To many Tennessee residents, bankruptcy is a huge financial wake-up call. The extreme humiliation, creditor harassment and drastically reduced credit score that goes along with it is typically enough for someone to take steps to prevent it from happening again. However, some people don't learn from their financial mistakes the first time around. What happens when the debt piles up again just a few years later? Is another bankruptcy possible?
Some people continue to live way beyond their means. An inconsistent job market can cause people to lose their jobs. They may continue to have children despite being unable to pay their bills. These situations can all lead to another bankruptcy.
For those in extreme financial situations, a Chapter 7 bankruptcy can be filed every eight years. If eight years is too long for someone to wait, there is the possibility of filing a Chapter 13 bankruptcy during that time. A Chapter 13 bankruptcy allows a person to repay the debt over a period of time - typically 3-5 years. The payments may be very low - around $100 a month - but it at least offers some protection when a person is facing lawsuits and bank levies.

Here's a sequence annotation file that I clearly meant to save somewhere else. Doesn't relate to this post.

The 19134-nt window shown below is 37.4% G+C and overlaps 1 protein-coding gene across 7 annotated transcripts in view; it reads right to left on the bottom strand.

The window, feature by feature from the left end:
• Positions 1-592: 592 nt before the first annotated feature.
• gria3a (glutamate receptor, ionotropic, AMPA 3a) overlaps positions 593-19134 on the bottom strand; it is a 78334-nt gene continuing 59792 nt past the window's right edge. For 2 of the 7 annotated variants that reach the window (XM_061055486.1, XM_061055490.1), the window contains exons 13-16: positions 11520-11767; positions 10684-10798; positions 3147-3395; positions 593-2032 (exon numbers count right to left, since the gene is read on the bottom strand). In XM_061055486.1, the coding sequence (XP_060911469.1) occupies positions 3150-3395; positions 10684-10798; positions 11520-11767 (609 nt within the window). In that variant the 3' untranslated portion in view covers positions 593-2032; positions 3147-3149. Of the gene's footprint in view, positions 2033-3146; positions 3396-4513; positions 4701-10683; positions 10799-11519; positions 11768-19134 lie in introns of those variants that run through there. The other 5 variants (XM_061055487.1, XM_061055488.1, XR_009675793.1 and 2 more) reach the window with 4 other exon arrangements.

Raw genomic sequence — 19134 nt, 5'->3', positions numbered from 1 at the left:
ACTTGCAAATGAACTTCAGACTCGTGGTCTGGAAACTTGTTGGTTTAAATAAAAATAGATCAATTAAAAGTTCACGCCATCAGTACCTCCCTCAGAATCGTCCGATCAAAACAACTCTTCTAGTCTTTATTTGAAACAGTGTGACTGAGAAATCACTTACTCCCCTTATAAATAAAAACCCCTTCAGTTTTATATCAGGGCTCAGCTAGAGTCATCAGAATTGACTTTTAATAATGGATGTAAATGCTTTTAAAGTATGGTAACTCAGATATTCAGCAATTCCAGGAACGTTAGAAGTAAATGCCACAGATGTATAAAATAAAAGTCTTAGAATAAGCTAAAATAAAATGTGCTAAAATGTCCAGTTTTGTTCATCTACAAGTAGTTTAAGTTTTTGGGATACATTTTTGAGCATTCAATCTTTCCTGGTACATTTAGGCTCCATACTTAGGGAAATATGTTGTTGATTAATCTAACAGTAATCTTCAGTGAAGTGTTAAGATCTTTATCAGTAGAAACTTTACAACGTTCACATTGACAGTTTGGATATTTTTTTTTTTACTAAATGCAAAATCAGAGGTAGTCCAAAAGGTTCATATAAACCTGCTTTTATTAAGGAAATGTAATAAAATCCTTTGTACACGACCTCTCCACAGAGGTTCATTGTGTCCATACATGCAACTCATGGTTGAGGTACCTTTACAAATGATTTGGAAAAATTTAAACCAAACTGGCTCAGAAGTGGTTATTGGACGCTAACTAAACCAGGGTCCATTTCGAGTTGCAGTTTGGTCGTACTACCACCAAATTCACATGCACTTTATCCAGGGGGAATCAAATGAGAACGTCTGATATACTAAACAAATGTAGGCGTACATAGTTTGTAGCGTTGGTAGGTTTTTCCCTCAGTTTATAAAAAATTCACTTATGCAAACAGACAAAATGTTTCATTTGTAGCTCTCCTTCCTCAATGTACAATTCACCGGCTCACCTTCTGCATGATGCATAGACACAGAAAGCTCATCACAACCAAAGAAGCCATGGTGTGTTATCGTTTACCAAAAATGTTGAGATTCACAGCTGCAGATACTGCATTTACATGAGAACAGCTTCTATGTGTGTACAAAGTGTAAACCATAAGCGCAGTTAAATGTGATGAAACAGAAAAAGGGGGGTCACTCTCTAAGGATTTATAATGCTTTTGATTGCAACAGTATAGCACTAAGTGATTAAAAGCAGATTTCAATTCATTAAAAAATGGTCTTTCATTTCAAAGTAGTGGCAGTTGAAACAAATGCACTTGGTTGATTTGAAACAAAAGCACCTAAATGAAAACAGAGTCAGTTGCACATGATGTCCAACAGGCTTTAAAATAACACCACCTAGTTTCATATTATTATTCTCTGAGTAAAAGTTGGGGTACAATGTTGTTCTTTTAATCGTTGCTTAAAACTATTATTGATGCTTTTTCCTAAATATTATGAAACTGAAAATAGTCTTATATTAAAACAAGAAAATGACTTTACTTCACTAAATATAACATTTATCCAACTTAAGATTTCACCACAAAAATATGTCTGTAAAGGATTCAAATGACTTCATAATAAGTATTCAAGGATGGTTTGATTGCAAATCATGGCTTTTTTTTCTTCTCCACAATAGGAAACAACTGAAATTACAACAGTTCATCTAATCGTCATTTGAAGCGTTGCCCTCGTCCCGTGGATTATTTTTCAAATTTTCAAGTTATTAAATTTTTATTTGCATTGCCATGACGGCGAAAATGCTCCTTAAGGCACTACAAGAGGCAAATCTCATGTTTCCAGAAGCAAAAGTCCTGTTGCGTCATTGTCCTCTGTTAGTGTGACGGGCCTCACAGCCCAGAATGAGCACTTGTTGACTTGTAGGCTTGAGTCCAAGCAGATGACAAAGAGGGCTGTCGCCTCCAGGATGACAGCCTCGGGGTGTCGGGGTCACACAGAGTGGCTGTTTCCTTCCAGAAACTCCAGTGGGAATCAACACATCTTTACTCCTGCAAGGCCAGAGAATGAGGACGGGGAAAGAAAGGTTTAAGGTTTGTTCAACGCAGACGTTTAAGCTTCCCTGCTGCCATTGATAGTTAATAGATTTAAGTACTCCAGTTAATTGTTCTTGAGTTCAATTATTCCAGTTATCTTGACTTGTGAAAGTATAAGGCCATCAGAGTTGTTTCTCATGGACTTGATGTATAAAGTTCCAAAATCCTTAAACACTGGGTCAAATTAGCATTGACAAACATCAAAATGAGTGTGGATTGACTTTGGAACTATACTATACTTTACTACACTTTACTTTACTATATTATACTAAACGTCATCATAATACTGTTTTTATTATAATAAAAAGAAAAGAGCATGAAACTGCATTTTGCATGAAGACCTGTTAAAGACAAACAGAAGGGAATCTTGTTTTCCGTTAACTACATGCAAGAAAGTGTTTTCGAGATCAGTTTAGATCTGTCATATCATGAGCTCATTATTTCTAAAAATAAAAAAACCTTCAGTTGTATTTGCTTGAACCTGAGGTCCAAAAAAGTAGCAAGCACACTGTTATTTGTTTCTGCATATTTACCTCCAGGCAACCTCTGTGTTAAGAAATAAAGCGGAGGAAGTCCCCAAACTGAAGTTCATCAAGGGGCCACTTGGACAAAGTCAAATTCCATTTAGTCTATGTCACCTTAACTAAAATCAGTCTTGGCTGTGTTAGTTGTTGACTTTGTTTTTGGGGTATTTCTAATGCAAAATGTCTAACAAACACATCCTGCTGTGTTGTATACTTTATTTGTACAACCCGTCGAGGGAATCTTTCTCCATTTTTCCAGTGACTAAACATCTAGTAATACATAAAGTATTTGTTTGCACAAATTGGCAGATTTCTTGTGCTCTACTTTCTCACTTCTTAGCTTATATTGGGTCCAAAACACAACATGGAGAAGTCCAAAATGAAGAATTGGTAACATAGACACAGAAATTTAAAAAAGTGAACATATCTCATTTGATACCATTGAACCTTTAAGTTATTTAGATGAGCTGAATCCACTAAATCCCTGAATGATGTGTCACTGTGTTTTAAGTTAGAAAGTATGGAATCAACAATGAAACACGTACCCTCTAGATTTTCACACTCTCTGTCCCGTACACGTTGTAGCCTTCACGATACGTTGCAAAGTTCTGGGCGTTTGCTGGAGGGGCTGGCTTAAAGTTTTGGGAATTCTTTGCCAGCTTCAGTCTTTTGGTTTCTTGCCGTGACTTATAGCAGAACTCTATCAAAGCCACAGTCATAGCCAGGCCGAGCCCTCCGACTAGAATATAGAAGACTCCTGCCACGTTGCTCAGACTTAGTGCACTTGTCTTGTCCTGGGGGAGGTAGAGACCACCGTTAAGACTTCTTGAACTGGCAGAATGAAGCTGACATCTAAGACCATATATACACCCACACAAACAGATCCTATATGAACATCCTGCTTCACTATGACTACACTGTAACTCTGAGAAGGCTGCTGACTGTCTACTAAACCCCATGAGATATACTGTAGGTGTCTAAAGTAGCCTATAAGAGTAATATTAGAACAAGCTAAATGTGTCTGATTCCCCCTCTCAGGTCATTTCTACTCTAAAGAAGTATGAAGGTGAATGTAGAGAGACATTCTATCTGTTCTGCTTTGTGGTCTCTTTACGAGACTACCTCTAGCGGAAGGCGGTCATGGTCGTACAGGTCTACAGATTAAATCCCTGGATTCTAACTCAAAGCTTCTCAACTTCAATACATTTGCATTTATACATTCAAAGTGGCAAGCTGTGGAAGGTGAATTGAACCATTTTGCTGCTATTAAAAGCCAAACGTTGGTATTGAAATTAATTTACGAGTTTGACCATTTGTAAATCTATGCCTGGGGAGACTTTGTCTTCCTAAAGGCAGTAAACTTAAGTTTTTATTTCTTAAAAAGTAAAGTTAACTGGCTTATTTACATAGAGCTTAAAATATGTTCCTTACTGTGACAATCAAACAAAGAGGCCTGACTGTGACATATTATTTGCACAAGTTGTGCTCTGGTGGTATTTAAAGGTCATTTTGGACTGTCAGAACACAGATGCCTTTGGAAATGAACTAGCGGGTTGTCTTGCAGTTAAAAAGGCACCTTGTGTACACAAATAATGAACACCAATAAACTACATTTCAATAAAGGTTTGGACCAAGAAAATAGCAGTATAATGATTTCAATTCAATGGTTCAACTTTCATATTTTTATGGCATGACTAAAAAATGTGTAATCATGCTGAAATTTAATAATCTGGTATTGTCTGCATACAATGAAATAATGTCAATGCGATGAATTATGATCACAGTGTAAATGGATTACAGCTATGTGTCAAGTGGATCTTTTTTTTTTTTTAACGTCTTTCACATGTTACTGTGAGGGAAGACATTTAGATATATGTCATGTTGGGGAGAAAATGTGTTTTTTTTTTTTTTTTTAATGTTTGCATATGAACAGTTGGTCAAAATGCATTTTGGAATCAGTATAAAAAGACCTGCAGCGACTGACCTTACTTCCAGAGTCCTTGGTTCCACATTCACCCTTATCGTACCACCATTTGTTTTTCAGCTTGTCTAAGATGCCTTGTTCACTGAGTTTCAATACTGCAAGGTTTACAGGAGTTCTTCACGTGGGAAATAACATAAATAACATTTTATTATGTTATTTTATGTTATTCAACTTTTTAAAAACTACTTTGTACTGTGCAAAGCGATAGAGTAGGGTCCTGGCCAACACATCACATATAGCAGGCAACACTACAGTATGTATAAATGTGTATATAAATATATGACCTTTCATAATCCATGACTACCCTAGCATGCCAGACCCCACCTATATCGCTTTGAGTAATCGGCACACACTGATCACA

In cases of extreme debt and bouts of unemployment, saving a home should be a person's top priority. If mortgage payments are past due, then the home could be at risk for foreclosure. Homeowners in this situation should contact their lender to discuss options such as loan modification programs.
Bankruptcy is a good way for a person in serious debt to make a fresh start. However, the process should not be abused. Consumers need to take responsibility for their financial actions and work hard to live within their means and save money for the unexpected.
Source: FOX Business, "Too Soon to File for Bankruptcy Again?," Justin Harelik, Aug. 14, 2013